Human papillomavirus-associated head and neck squamous cell carcinoma (HPV[+] HNSCC) is rapidly increasing in incidence and, in this regard, the effects of preventative HPV vaccines have yet to be realized. While HPV(+) HNSCC carries a more favorable prognosis than many other tumor types, a significant number of patients still experience treatment failure. Disease recurrence and metastasis are often fatal. Thus, factors that promote disease progression and underlie aggressive tumor phenotypes must be identified, and, most importantly, novel therapeutic approaches must be developed. Interestingly, β-adrenergic signaling plays a tumorigenic role in several cancer types and β-adrenergic antagonists (β-blockers) have recently garnered interest as anti-cancer agents. Herein, we identify increased β2-adrenergic receptor (β2AR) expression in an aggressive, recurrent/metastatic model of HPV(+) HNSCC as compared to the primary tumor model from which it was derived. This led us to hypothesize that β2AR contributes to an aggressive disease phenotype in HPV(+) HNSCC and that β-blockers would serve as an effective therapeutic tool in this setting. Here, we show that propranolol, a non-selective β-blocker, significantly delays primary tumor growth and decreases metastatic burden in mice implanted with this aggressive tumor model. Additionally, genetic deletion studies indicate that the model’s aggressive phenotype is critically dependent on expression of β2AR. Importantly, we identify that these effects are associated with inhibition of tumor cell mitochondrial metabolism and show that propranolol-mediated perturbations in mitochondrial respiration render tumor cells more sensitive to glucose starvation. Thus, we further hypothesized that concurrent glycolytic inhibition would enhance the anti-cancer activity of propranolol. To this end, we have developed a novel, metabolism-targeting treatment combination in propranolol and dichloroacetate (DCA), a glycolytic inhibitor. This combination dramatically attenuates tumor cell metabolism, displays significant anti-cancer effects in vitro, and delays tumor growth in vivo. Together, these data provide support for further investigation into the therapeutic potential of propranolol in the setting of HPV(+) HNSCC, and suggest that its effectiveness may be improved through combination with other metabolism-targeting drugs. Importantly, as a clinically-available agent, propranolol has the potential for swift translation from the bench to the bedside.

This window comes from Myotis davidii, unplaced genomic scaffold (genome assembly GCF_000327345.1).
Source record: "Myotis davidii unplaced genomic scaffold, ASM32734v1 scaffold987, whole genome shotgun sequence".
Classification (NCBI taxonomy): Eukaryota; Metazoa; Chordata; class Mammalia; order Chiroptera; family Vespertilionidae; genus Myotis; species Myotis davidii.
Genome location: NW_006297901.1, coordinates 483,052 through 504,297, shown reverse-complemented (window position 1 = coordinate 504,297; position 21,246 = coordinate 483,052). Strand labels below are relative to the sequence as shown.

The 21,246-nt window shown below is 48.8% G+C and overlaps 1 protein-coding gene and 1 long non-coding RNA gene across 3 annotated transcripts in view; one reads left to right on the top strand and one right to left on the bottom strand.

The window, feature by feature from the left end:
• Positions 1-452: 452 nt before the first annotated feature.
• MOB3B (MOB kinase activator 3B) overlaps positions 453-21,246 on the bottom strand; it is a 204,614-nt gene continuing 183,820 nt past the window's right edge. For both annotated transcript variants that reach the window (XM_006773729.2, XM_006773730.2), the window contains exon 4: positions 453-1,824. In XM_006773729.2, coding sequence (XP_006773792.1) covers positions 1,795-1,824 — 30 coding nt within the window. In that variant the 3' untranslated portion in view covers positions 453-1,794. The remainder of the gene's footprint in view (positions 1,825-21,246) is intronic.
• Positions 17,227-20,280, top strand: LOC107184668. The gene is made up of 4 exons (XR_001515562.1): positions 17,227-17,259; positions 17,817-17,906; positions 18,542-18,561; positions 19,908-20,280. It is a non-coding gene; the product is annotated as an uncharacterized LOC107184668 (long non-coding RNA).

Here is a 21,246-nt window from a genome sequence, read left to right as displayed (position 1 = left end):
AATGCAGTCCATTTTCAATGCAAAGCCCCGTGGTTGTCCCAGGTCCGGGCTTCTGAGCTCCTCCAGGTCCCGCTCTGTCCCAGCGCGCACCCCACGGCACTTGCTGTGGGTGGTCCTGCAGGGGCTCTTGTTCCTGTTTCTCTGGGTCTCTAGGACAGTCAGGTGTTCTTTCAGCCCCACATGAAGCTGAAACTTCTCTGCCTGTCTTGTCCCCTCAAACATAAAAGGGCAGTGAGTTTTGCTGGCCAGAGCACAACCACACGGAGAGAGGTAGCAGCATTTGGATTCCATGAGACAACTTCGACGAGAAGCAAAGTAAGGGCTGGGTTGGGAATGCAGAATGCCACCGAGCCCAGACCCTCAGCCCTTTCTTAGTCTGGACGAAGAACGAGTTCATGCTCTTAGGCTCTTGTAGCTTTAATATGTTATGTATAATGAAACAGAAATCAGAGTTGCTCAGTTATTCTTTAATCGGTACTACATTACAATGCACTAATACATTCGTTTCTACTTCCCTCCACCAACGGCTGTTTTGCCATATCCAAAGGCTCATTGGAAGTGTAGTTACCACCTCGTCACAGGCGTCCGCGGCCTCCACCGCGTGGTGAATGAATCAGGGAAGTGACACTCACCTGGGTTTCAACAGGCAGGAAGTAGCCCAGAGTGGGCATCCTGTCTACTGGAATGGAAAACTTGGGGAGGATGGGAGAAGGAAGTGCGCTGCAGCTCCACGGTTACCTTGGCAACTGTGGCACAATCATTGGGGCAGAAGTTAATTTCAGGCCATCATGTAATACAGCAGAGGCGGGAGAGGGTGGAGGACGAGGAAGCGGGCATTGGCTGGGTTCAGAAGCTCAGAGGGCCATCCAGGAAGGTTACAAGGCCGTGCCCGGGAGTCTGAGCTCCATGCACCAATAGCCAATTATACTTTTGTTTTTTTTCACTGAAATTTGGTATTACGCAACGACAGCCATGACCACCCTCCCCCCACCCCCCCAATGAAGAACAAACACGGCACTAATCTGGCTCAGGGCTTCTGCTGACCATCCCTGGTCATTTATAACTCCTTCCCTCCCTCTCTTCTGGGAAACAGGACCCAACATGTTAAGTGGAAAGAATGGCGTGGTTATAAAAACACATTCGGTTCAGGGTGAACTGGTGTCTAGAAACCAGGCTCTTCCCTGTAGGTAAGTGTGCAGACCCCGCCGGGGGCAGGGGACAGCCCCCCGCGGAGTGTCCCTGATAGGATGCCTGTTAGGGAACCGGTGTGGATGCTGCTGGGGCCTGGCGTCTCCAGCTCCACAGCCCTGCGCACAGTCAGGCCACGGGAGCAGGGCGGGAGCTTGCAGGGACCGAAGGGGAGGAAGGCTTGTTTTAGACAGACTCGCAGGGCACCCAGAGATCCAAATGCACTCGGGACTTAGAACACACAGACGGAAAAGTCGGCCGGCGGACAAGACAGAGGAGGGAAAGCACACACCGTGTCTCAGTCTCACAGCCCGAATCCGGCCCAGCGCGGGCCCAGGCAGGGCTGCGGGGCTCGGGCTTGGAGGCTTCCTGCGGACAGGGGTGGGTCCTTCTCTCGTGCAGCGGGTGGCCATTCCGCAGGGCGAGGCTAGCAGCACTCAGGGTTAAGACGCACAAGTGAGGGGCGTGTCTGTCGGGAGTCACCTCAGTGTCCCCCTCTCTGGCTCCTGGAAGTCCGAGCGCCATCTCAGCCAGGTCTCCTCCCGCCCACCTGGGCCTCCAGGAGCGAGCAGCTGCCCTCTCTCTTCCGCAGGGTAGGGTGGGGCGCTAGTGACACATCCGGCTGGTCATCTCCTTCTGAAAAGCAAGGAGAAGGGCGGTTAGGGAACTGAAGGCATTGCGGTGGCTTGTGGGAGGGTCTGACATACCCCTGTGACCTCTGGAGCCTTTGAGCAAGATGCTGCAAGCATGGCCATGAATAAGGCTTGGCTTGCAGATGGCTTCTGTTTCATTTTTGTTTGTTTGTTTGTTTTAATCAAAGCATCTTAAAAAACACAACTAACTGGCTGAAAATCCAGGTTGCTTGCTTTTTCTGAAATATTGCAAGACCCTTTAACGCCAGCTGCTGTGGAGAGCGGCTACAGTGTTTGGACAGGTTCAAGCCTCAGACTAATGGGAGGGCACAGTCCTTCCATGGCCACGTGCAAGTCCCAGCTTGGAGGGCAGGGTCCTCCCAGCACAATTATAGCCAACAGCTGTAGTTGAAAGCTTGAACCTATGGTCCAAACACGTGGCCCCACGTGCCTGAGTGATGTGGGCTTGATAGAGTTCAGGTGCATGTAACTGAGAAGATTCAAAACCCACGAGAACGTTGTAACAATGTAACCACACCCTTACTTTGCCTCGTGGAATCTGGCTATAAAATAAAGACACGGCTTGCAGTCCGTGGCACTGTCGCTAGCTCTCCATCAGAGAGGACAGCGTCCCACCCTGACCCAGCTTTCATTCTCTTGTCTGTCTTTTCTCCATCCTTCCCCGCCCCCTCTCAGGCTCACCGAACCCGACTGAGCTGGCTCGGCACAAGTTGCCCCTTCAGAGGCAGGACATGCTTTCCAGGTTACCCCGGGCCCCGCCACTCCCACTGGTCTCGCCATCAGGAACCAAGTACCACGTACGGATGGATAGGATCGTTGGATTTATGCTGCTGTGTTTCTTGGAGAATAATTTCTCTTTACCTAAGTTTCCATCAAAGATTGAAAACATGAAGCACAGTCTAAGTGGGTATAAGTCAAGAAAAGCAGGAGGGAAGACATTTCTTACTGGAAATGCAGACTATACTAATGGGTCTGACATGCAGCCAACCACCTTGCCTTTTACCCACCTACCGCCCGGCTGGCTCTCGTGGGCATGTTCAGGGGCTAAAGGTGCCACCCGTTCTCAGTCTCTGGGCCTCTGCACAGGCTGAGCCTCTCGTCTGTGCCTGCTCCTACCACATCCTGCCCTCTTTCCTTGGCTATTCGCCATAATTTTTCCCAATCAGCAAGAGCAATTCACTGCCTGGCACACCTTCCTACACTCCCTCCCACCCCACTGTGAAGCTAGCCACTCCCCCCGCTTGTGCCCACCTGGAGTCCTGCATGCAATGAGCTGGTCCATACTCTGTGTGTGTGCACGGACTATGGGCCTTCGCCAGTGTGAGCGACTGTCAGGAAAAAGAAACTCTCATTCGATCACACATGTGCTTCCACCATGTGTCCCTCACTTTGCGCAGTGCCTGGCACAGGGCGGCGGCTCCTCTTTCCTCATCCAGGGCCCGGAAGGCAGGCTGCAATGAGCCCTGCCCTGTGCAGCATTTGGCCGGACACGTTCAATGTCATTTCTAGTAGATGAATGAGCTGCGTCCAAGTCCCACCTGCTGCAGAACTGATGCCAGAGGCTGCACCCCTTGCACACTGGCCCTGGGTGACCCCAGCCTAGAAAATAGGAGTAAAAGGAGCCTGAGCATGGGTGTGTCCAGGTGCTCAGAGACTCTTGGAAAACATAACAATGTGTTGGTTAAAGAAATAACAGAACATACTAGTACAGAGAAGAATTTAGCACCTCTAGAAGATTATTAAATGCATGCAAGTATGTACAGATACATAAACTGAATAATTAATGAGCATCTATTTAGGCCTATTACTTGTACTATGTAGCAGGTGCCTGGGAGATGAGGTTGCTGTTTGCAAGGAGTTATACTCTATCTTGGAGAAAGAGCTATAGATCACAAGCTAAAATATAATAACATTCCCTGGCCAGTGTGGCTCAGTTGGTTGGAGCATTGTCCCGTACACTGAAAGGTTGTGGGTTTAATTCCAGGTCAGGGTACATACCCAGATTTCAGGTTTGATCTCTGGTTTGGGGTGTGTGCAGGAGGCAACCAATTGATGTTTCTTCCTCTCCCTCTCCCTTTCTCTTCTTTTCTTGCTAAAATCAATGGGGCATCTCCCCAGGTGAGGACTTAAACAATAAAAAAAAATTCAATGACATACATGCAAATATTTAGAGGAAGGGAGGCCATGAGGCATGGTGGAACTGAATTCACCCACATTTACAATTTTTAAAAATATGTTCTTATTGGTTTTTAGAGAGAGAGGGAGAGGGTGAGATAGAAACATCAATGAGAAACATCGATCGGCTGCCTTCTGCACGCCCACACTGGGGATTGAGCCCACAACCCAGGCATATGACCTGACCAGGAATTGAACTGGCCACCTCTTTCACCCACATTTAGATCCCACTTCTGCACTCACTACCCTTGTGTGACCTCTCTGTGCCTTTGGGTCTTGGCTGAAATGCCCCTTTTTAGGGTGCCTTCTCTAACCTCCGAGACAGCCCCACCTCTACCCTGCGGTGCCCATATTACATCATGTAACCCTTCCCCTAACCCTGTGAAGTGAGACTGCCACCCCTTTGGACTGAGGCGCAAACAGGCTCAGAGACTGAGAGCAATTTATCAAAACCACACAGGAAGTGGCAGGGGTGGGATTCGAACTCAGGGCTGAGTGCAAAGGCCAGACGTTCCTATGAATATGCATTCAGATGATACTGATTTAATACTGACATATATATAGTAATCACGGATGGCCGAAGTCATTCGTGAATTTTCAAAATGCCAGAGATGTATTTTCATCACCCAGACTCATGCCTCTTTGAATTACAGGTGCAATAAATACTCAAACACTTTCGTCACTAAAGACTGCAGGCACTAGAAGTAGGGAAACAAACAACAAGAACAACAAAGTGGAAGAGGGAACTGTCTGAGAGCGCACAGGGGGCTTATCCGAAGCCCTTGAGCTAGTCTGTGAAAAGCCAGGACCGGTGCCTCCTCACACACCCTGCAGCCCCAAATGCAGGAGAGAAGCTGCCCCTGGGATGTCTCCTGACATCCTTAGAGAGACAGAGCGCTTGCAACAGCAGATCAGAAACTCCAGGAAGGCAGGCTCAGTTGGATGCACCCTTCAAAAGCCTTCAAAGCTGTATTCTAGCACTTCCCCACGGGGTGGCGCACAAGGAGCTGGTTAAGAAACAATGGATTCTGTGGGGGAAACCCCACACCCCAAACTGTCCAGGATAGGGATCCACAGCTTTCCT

|Advisor:||Vermeer, Paola D.|
|Commitee:||Miskimins, W. Keith, Egland, Kristi A., Spanos, William C., Huber, Victor C.|
|School:||University of South Dakota|
|Department:||Basic Biomedical Sciences|
|School Location:||United States -- South Dakota|
|Source:||DAI-B 82/4(E), Dissertation Abstracts International|
|Subjects:||Oncology, Medicine, Biology|
|Keywords:||Beta-blockers, Head and neck squamous cell carcinoma, Human papillomavirus, Propranolol, Tumor metabolism|
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